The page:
JK Rowling is trending on Twitter, but I'm afraid that has nothing to do with Harry Potter. On Dec. 19, Rowling showed her support of a London-based researcher who was fired from her job for posting contentious tweets, and fans are not happy about it. If you're confused why JK Rowling's tweet about Maya Forstater has caused such a stir, let me first explain who Forstater is and why she lost her position.
In July 2018, the United Kingdom's government asked the internet for feedback about how they might improve the UK's Gender Recognition Act, which went into effect back in 2005. Forstater — a researcher at an international think-tank called Centre for Global Development that campaigns against poverty and inequality — took to Twitter to voice her views on the proposed GRA reform. Currently, the GRA allows individuals who've received a medical diagnosis of gender dysmorphia to change their legal gender. Reforming the GRA could allow trans and non-binary individuals to receive legal recognition of their gender change through self-identification rather than medical diagnosis.
Forstater responded to the government consultation with a series of tweets that argued against self-identification. In her opinion, self-ID would "dramatically change scope of the law," and infringe on the rights of cis women.
Forstater tweeted in support of Fair Play For Women, a group that aims to "facilitate the much-needed factual discussion about the need for sex-based policies for women." Forstater said she shared the concerns of the organization, and she suggested that reforming the GRA threatened the safety of cis women. "Everyone's equality and safety should be protected, but women and girls lose out on privacy, safety and fairness if males are allowed into changing rooms, dormitories, prisons, sports teams," she concluded.
She continued to offer her opinions about sex and gender on Twitter throughout September 2018. On Sept. 9, she reposted an article about Karen White — a trans sex offender sent to a woman's prison — along with the comment, "This is appalling," and on Sept. 25, she criticized Pips Bunce, a gender fluid Credit Suisse director. Then, in March 2019, she published an article on Medium entitled "International development: lets talk about sex." In the piece, she argues against "redefining womanhood," saying that ensuring human rights shouldn't depend on accepting "the belief that men can become women." That same month, following an investigation into Forstater's tweets, her contract with the Centre for Global Development was not renewed, though she'd planned to stay with the organization for two more years.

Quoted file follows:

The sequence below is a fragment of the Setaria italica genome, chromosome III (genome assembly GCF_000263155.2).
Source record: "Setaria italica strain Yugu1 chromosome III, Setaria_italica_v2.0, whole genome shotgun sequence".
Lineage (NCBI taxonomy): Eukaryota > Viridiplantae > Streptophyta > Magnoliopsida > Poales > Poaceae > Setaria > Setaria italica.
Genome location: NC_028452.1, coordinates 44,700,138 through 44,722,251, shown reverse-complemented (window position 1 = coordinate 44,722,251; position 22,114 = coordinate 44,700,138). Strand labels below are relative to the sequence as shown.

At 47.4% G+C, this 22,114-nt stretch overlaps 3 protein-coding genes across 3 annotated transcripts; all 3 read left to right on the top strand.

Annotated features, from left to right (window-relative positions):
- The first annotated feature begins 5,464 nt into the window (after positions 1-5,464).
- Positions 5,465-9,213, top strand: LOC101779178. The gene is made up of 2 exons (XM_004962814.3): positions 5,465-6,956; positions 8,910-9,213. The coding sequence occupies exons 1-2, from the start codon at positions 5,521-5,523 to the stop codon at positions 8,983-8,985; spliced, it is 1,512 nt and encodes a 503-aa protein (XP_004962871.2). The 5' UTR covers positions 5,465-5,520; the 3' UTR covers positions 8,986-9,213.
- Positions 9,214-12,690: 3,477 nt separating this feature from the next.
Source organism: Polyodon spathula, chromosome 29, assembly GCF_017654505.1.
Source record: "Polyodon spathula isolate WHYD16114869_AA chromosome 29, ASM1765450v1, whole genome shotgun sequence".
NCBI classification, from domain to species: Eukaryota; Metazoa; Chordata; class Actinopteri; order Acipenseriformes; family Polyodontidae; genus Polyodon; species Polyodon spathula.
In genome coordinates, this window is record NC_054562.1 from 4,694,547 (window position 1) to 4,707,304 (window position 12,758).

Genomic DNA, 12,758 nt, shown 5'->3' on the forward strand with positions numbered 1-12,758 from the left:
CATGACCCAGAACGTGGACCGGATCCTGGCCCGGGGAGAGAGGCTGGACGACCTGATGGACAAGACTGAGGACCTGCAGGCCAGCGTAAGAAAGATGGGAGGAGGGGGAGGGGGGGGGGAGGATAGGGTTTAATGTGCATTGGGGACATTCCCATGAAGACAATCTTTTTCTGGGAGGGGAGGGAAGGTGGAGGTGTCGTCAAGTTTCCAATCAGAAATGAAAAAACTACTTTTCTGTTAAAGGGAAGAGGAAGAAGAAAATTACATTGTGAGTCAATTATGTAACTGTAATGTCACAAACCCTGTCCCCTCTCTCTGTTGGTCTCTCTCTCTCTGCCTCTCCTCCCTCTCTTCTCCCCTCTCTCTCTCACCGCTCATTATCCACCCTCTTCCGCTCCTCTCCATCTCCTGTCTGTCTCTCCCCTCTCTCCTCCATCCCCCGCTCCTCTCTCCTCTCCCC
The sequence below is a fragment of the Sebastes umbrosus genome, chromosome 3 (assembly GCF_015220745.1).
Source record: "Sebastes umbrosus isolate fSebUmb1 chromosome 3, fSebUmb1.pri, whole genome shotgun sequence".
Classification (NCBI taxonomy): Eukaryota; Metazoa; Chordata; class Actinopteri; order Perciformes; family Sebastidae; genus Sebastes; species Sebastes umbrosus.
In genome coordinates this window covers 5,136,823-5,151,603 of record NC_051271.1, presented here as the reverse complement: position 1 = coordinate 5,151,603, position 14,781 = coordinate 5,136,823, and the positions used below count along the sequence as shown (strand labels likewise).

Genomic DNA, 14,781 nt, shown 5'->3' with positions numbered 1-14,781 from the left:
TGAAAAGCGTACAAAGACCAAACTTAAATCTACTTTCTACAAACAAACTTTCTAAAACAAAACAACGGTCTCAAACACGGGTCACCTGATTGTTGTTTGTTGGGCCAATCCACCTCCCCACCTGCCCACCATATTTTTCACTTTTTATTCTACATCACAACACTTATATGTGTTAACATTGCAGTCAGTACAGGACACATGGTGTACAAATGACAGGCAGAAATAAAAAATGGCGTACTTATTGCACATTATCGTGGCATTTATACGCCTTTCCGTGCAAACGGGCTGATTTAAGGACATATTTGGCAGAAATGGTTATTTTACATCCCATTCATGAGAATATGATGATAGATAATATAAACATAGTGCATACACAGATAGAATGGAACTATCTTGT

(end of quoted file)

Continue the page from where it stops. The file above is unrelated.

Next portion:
In response, Forstater argued that her beliefs should be protected under the 2010 Equality Act, funding her legal challenge through a CrowdJustice campaign. She presented her case at an employment tribunal in November 2019, and a month later, she lost the test case after her opinions were ruled "absolutist." That's when Rowling came to her defense, personally tweeting for the first time since September.
After Forstater tweeted about the judgment on Dec. 18, Rowling responded a day later, suggesting that Forstater was unjustly fired. "Dress however you please," she tweeted to her 14.6 million followers. "Call yourself whatever you like. Sleep with any consenting adult who'll have you. Live your best life in peace and security. But force women out of their jobs for stating that sex is real?" A representative for Rowling declined Elite Daily's request for comment on her tweet.
The tweet has since garnered thousands of responses, and while some have applauded the author, most have condemned her for backing the woman whose views had been ruled "incompatible with human dignity and fundamental rights of others." Many have accused both Rowling and Forstater of being TERFs — trans-exclusionary radical feminists.
One fan shared disappointment that the same woman who'd "inspired millions of kids to be good to each other" is now failing to show her support of trans rights.
Another fan pointed out that, while "biological sex is absolutely real," it isn't a binary, and supporting anti-trans sentiments is not OK.
One mother expressed dismay on behalf of her trans daughter, saying Rowling seemed to believe that "discrimination against her [daughter] is perfectly fine behavior."
Back in March 2018, Rowling similarly dismayed fans when she liked a tweet that referred to trans women as "men in dresses." A rep for Rowling told Metro.co.uk that the like had been a mistake. "I’m afraid JK Rowling had a clumsy and middle-aged moment and this is not the first time she has favorited by holding her phone incorrectly," the rep claimed. Unfortunately, I don't think this latest tweet can be excused as a "middle-aged moment."